CORRELATION BETWEEN ANOLIS LIZARD DEWLAP PHENOTYPE AND ENVIRONMENTAL VARIATION INDICATES ADAPTIVE DIVERGENCE OF A SIGNAL IMPORTANT TO SEXUAL SELECTION AND SPECIES RECOGNITION
Article first published online: 10 OCT 2012
© 2012 The Author(s). Evolution© 2012 The Society for the Study of Evolution.
Volume 67, Issue 2, pages 573–582, February 2013
How to Cite
Ng, J., Landeen, E. L., Logsdon, R. M. and Glor, R. E. (2013), CORRELATION BETWEEN ANOLIS LIZARD DEWLAP PHENOTYPE AND ENVIRONMENTAL VARIATION INDICATES ADAPTIVE DIVERGENCE OF A SIGNAL IMPORTANT TO SEXUAL SELECTION AND SPECIES RECOGNITION. Evolution, 67: 573–582. doi: 10.1111/j.1558-5646.2012.01795.x
- Issue published online: 28 JAN 2013
- Article first published online: 10 OCT 2012
- Accepted manuscript online: 3 SEP 2012 12:09PM EST
- Received November 2, 2011 Accepted August 22, 2012
- Anolis distichus;
- geographic variation;
- signal divergence;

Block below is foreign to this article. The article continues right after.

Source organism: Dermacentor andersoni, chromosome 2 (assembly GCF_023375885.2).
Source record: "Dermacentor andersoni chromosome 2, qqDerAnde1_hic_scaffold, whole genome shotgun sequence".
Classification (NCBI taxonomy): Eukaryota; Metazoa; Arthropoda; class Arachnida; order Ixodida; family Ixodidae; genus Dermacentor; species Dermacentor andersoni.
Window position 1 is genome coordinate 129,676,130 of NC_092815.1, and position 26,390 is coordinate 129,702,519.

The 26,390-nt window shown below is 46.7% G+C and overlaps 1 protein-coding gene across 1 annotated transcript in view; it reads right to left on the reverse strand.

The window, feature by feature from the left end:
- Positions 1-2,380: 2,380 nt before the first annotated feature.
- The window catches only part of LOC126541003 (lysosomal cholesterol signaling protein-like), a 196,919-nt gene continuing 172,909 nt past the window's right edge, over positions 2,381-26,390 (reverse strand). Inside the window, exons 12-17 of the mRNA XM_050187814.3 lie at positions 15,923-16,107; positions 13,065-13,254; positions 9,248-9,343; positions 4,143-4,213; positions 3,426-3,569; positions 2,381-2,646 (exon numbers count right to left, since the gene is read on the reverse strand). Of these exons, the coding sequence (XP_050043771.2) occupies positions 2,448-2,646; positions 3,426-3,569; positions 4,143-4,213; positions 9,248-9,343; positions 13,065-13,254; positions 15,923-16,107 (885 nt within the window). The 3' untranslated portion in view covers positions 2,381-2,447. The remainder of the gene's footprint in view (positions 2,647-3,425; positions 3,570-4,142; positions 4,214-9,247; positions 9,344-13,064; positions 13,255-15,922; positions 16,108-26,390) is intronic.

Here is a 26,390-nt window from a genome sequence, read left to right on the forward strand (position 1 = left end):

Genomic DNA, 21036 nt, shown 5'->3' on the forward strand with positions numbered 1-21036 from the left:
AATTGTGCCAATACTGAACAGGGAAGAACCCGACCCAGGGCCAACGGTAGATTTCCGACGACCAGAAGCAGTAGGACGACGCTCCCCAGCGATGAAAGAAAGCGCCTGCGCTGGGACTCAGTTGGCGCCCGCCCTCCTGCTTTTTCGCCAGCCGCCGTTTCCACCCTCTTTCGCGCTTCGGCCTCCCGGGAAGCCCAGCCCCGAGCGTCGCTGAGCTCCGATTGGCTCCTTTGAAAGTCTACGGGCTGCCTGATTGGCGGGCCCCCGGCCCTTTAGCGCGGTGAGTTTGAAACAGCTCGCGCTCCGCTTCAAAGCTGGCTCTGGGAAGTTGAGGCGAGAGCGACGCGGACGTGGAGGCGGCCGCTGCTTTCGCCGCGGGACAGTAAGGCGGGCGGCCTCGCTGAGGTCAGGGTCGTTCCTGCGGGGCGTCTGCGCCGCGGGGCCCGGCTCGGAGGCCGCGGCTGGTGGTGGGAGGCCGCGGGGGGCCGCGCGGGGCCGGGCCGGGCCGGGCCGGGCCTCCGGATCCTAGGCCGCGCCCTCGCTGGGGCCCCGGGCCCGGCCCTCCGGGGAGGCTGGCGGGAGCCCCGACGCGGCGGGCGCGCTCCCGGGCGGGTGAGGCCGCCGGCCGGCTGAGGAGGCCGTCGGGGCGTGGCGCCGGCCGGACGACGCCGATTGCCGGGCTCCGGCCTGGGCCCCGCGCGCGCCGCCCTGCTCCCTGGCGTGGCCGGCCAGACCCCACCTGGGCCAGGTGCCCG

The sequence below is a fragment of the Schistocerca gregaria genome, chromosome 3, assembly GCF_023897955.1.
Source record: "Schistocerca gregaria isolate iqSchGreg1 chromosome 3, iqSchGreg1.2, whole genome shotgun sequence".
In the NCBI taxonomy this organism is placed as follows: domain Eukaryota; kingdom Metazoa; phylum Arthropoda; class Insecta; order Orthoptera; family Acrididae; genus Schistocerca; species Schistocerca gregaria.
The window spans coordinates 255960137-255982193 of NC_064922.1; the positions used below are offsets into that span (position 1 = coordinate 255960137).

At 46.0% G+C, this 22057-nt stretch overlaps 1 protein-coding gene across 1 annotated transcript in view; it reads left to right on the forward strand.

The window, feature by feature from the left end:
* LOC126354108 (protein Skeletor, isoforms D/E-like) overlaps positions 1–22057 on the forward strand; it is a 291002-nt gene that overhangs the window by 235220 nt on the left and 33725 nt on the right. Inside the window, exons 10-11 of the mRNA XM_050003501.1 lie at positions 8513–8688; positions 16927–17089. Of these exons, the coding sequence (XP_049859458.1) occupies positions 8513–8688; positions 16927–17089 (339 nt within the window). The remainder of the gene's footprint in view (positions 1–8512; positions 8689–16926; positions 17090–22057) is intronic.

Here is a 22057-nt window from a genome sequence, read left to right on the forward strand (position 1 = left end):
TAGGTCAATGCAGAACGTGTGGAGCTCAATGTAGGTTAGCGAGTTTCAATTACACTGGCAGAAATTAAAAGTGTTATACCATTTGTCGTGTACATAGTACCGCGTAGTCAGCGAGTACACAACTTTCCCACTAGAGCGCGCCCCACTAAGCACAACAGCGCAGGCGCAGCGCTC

Although the importance of signals involved in species recognition and sexual selection to speciation is widely recognized, the processes that underlie signal divergence are still a matter of debate. Several possible processes have been hypothesized, including genetic drift, arbitrary sexual selection, and adaptation to local signaling environments. We use comparative analyses to investigate whether the remarkable geographic variation of dewlap phenotype in a Hispaniolan trunk Anolis lizard (A. distichus) is a result of adaptive signal divergence to heterogeneous environments. We recover a repeated pattern of divergence in A. distichus dewlap color, pattern, and size with environmental variation across Hispaniola. These results are aligned with ecological models of signal divergence and provide strong evidence for dewlap adaptation to local signaling environments. We also find that A. distichus dewlaps vary with the environment in a different manner to other previously studied anoles, thus expanding upon previous predictions on the direction dewlaps will diverge in perceptual color space in response to the environment.